"He was somewhat different in the fact that he had a different perspective on life," Jefferson said. "He appreciated people more, he appreciated life more. He talked about his family a lot."

Close friends say the devoted father had seemed more tired and preoccupied in his final days, but because of his strong front and no-nonsene attitude, they didn't push for an explanation.

Now with a wife, two sons, a daughter and a mountain of loved ones and colleagues left behind, all can only wonder what could have driven a man who fought so hard for his life to suddenly decide to take it.

Doctor: Cancer can take physical, emotional toll

Doctors say head and neck cancers are very different than cancers in other parts of the body because the effects can be so obvious. While they are quick to point out treatment is different for every patient, they say it typically lasts between six and eight weeks.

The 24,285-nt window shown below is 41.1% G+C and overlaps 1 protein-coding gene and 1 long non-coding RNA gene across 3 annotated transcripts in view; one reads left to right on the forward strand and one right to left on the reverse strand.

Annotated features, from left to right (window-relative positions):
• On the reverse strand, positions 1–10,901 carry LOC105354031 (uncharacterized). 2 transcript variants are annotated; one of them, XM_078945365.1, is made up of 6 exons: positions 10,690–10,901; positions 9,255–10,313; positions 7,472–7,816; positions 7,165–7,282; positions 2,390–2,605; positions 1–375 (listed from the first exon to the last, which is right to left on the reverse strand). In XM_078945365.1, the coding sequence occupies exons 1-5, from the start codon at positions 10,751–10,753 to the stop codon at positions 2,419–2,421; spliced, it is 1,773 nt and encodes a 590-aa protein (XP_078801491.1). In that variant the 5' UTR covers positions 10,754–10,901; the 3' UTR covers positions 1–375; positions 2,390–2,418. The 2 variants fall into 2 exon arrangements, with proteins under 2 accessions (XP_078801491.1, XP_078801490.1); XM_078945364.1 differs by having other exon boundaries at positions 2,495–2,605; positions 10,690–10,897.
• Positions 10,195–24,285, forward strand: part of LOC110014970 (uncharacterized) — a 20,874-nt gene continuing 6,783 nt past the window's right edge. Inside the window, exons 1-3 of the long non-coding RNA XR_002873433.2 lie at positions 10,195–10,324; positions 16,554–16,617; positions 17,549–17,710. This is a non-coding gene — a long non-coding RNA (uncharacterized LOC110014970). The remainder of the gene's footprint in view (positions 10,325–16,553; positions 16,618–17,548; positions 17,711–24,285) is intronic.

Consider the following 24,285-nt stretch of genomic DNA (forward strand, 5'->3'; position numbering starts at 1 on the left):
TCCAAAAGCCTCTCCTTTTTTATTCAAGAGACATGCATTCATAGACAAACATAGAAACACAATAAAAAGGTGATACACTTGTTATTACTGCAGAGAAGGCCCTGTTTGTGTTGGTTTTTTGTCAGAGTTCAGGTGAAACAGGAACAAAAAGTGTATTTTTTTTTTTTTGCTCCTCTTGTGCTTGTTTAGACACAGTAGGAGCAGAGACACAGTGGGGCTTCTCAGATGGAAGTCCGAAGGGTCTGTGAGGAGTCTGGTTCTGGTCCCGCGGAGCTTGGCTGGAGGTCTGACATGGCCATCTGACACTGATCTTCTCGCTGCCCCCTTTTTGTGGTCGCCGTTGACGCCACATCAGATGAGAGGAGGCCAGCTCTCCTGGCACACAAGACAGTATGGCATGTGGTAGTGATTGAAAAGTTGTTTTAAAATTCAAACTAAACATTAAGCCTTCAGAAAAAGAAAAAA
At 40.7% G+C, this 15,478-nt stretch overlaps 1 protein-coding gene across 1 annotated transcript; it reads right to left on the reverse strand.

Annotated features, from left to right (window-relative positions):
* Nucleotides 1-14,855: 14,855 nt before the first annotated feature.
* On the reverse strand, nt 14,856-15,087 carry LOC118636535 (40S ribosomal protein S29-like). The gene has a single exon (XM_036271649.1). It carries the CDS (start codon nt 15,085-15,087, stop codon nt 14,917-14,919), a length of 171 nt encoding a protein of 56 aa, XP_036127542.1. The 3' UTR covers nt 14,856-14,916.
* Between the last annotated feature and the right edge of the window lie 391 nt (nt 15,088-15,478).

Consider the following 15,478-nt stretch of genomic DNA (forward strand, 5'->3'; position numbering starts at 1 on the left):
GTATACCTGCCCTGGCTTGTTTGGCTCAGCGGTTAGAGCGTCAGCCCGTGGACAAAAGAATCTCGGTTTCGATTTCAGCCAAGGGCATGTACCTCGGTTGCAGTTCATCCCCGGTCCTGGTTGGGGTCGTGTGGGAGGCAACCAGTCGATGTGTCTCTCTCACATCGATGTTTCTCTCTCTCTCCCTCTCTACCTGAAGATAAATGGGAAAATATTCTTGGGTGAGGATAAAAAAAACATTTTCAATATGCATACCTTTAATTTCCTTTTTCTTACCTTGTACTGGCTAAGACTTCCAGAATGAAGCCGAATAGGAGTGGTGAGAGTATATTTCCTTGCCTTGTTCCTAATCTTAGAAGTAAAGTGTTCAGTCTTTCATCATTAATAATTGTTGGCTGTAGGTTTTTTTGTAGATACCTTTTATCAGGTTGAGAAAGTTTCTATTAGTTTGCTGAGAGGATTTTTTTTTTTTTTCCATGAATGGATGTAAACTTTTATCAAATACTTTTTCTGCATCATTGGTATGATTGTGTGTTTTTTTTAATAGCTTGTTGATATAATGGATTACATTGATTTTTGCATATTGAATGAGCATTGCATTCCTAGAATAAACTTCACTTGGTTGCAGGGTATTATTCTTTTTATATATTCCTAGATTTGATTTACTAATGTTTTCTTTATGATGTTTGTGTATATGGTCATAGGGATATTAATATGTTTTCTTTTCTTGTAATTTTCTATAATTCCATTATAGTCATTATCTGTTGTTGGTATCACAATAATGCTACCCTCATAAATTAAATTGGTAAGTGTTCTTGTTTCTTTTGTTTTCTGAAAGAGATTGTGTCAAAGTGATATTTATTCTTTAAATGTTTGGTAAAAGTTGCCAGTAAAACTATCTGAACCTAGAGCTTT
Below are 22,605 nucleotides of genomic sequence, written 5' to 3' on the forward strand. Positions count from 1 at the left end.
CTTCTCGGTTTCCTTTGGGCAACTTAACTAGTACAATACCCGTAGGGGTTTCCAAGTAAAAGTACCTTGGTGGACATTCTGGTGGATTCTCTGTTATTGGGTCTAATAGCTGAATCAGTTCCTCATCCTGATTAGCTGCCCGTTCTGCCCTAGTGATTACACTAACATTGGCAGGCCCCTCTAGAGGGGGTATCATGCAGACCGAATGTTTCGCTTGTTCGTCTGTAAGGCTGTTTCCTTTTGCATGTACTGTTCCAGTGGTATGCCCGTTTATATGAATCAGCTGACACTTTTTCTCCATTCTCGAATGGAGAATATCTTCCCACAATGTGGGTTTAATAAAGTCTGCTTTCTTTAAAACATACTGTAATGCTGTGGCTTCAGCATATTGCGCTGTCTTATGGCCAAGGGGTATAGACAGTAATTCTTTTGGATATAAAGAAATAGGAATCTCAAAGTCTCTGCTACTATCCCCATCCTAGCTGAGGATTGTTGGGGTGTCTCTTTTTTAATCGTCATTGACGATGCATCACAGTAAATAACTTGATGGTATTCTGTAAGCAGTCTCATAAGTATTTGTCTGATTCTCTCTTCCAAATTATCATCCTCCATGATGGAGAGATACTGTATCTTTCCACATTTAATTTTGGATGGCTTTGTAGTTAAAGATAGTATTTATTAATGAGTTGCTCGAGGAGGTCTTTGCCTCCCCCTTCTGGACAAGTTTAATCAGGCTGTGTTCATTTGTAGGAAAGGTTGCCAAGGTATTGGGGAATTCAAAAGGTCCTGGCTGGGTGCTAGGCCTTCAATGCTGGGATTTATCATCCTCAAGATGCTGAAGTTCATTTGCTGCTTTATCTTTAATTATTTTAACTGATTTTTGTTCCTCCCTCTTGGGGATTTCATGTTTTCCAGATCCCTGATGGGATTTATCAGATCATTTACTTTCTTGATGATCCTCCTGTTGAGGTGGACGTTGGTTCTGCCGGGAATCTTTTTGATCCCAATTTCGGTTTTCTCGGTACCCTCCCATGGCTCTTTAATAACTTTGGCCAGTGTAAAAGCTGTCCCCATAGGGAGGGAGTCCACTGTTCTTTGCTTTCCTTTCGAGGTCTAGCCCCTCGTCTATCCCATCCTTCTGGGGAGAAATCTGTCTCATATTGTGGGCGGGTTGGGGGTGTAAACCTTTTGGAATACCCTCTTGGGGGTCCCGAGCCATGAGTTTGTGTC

"Suicide is very rare among cancer patients, so we're always sad to hear when tragic events like this occur," said Dr. Jessica Bahari-Kashani, of Memorial Hospital.

Bahari-Kashani never treated Krawcyzk but said the physical and emotional toll cancer can take on a patient can be overwhelming.

"It's very tough emotionally, physically and financially," she said. "All aspects of your life can be affected."

Bahari-Kashani said Krawcyzk's rare form of cancer, along with chemo therapy and radiation treatment, can present side effects including weight loss, lack of energy, difficulty swallowing and depression.

"During the course of the treatments, they're monitored very closely by their doctors and are encouraged to got to support groups," she said. "And we check for any signs of depression and we try to screen people very well."

Funeral arrangements are still pending, for Krawcyzk, but friends say it could be as early as next Tuesday.